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On-line version ISSN 2448-5799Print version ISSN 1405-1435

Convergencia vol.23 n.72 Toluca Sep./Dec. 2016


Scientific Article

Socio-ecological inequalities and environmental suffering in the “Polimetales” conflict in Arica

Mayarí Castillo-Gallardo1 

1Universidad Academia de Humanismo Cristiano, Chile.


This article explores the cultural construction of socio-ecological inequalities, recovering the concept of environmental suffering for the analysis of a territory with high environmental degradation: the “Polimetales” case located in the city of Arica, Chile, studied through an ethnographic methodology during 2013, 2014 and 2015. The paper attempts to establish the ways in which the subjects involved in these territories experience this environmental suffering, interpret socio-environmental unequal relationships and try to modify them. By means of this analysis, the article focus on the dynamics of conflict about inequalities.

Key words: socio-ecological inequalities; environmental suffering; Arica; Chile; conflict.


Este artículo indaga en la construcción cultural de las desigualdades socioecológicas, recuperando el concepto de sufrimiento ambiental para el análisis de un territorio de alta degradación ambiental: el caso “Polimetales”, ubicado en la ciudad de Arica, estudiado a través de una metodología etnográfica durante los años 2013, 2014 y 2015. Se busca establecer las formas mediante las cuales los sujetos involucrados en estos territorios padecen dicho sufrimiento ambiental, interpretan las relaciones de desigualdad socioambiental en las que se encuentran, intentan modificarlas o muchas veces las reproducen. Con este análisis, el artículo reflexiona sobre las dinámicas de conflicto en torno a las desigualdades.

Palabras clave: desigualdades socioecológicas; sufrimiento ambiental; Chile; Arica; conflicto


Scarce is the research on inequality produced in recent decades from a qualitative perspective and on those sociocultural dimensions associated; it seems as though, nowadays Latin America’s social sciences have forgotten that uneven societies structure individuals’ quotidian experience and perceptions, which articulate in complex cultural and institutional networks (Tilly, 2000; Reygadas, 2004; 2008a; 2008b).

This article intends to be a contribution to this perspective, focusing on aspects related to the cultural construction of inequality in contemporary societies, specifically in Chilean Society.

For an analysis from this standpoint, the article enquires on the cultural construction of one of the phenomena that has been scantly developed in research on equality in recent decades, however it is somehow always present in the reflection from the field of geography or political economy (Harvey, 1996; Smith, 2008; Müller and Clayton, 2013): socioecological inequalities.

Retaking some contributions from this tradition, we start from the hypothesis that as with other socially appreciated goods, in uneven societies living an environment free from pollution is also a good with uneven distribution. The most influential variables for subjects to be at risk of exposition to an environmentally degraded territory with heavy pollution are the same as the ones that determine their positon regarding access to other goods: ethnic/racial, class, gender and territorial belonging, to name the most relevant for the Chilean case.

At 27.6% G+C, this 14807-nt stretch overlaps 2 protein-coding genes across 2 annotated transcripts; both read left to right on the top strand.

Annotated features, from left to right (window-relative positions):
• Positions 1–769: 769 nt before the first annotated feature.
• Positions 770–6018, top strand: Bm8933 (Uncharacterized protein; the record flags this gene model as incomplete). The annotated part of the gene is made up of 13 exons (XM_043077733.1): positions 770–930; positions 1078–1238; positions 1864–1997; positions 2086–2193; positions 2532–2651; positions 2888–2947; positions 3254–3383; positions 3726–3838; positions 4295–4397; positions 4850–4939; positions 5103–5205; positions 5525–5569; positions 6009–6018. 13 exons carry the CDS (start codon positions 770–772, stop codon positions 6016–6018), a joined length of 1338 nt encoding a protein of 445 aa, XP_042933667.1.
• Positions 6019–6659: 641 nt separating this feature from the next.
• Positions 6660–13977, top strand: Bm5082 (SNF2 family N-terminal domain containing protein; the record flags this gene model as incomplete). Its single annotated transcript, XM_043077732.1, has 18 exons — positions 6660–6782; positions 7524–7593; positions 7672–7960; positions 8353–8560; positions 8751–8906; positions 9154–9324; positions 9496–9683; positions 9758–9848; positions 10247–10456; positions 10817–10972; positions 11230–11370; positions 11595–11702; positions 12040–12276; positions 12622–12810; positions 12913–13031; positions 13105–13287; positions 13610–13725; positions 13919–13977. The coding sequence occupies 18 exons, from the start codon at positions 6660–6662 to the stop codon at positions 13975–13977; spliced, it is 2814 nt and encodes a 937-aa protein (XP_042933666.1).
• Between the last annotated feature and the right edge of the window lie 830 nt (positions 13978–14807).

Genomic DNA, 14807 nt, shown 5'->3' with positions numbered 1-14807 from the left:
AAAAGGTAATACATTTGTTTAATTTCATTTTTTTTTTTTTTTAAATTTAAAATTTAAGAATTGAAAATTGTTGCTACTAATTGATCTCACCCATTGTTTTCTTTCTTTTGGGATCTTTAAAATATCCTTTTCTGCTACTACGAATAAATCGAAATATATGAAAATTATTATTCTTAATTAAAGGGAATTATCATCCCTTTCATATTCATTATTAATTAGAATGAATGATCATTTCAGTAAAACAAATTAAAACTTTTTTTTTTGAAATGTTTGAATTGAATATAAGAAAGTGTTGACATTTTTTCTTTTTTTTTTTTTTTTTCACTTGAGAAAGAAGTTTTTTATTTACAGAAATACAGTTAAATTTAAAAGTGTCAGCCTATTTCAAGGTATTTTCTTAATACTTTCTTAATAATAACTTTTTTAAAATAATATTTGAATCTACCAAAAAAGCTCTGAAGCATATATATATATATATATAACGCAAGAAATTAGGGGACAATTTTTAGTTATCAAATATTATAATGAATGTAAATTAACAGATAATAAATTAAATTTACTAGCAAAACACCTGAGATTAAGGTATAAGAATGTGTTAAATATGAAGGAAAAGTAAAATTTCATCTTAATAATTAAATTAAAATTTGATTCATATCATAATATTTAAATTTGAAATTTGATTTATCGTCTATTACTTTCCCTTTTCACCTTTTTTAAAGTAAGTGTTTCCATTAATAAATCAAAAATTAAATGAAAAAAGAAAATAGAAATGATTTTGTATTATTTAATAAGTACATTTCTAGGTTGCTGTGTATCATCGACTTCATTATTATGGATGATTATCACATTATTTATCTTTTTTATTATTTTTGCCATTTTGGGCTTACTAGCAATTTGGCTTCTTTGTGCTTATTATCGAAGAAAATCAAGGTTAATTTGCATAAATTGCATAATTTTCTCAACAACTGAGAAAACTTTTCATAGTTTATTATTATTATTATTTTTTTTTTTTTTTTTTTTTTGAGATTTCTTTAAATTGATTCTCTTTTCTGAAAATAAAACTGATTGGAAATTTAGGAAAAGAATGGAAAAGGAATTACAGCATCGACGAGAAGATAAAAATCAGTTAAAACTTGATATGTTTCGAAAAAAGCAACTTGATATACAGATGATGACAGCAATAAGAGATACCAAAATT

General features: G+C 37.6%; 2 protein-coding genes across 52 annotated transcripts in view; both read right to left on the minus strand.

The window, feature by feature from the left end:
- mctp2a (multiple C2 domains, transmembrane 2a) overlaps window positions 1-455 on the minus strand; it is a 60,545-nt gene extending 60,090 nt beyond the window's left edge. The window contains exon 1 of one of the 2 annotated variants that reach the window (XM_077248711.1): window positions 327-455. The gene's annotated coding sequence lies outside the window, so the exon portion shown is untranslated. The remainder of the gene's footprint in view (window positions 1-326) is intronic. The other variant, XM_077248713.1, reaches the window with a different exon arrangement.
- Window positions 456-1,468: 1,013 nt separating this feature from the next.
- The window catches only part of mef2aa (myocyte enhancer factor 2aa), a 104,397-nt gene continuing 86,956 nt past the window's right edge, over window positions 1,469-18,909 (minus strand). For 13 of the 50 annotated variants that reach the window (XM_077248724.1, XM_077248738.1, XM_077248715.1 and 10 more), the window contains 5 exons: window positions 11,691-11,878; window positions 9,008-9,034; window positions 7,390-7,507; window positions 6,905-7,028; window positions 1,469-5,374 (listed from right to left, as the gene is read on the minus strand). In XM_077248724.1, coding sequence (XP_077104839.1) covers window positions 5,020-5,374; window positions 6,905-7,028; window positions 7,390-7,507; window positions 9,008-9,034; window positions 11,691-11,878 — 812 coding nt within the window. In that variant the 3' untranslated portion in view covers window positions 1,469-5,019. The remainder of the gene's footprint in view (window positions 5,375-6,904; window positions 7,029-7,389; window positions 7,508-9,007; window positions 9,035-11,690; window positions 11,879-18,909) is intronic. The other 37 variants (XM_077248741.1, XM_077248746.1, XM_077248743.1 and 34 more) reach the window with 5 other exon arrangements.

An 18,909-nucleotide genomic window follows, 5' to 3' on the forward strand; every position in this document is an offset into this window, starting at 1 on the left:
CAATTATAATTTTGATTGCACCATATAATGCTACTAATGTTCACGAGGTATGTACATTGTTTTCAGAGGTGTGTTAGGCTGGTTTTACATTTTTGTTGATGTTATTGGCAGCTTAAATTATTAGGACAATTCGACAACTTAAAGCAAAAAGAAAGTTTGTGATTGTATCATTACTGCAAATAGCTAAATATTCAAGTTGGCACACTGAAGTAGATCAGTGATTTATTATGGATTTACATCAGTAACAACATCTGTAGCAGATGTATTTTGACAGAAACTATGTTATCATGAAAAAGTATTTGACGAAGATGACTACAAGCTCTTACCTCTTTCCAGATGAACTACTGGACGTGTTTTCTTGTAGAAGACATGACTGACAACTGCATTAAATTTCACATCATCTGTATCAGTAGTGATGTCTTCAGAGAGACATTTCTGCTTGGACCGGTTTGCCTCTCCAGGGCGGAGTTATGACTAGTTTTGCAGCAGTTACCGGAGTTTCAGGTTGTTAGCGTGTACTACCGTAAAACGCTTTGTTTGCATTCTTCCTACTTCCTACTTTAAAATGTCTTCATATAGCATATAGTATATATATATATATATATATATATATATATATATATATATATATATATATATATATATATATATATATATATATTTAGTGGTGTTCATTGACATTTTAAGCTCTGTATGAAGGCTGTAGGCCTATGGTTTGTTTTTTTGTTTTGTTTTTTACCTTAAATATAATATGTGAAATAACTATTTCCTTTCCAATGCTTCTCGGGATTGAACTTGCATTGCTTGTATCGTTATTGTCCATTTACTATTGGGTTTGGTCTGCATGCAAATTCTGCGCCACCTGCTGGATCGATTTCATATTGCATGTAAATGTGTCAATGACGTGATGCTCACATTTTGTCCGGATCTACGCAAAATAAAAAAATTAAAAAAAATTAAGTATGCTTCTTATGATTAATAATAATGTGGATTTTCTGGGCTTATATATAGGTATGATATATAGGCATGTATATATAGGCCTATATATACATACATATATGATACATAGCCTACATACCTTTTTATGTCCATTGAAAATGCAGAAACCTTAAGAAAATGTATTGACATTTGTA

This has been considered by those who have worked with the concepts of environmental racism and environmental justice as of the 1970’s decade (Bullard, 1990; 1999; 2005; Dosbon, 1998; Pezullo, 2001; Checker, 2005; Cole, 2005; Harvey, 1996; Smith, 2008; Müller and Clayton, 2013) and has also been pointed out for the Latin American case in the last decade (Guimarães, 2012; Auyero and Swistún, 2008; Vázquez and Salgado, 2009; Castillo, 2015).

In the Chilean case this becomes noticeable if we analyze the composition of some economic activities in socioeconomic terms: looking no further, in the City of Santiago the communes where the main industrial activities concentrate are those in which the percentage of population belonging to occupational groups at the base of the social stratification surpasses 50%.

Such is the case of Renca with 66.2%, Cerro Navia with 71.4%, Cerrillos with 61.1% and Pudahuel with 57.3%, to name the most relevant industrial pole and with the largest number of problems from negative externalities for the neighbors.2 Paraphrasing Auyero (2008), it is possible to state that vulnerable individuals not only have problems related to incomes or uneven labor conditions, but are also exposed to greater environmental risks and diseases derived from these than other people in conditions with better privileges.

The effects of pollution and environmental degradation are aggravated under such circumstances, since exposure to toxics is another element in the context of general vulnerability that hampers the action/reaction/protection processes of the subjects, generating quite specific situations of social suffering, uncertainty and crisis contexts which often reproduce the relation of domination present at the territory.

To analyze this phenomenon at sociocultural level, the article recovers the concept of environmental suffering used by Auyero and Swintún (2008) in the analysis of the case of “Inflamable” [inflammable] in Argentina. In such study, the authors put forward the notion of environmental suffering as a concept that encompasses the experience of living in a toxic context and that surpasses the mere biological effects. This way, they incorporate the elements that configure the inequality positions, directly related to the toxic exposure which the individuals experience, the slowness in solutions and the scant public visibility of the conflict.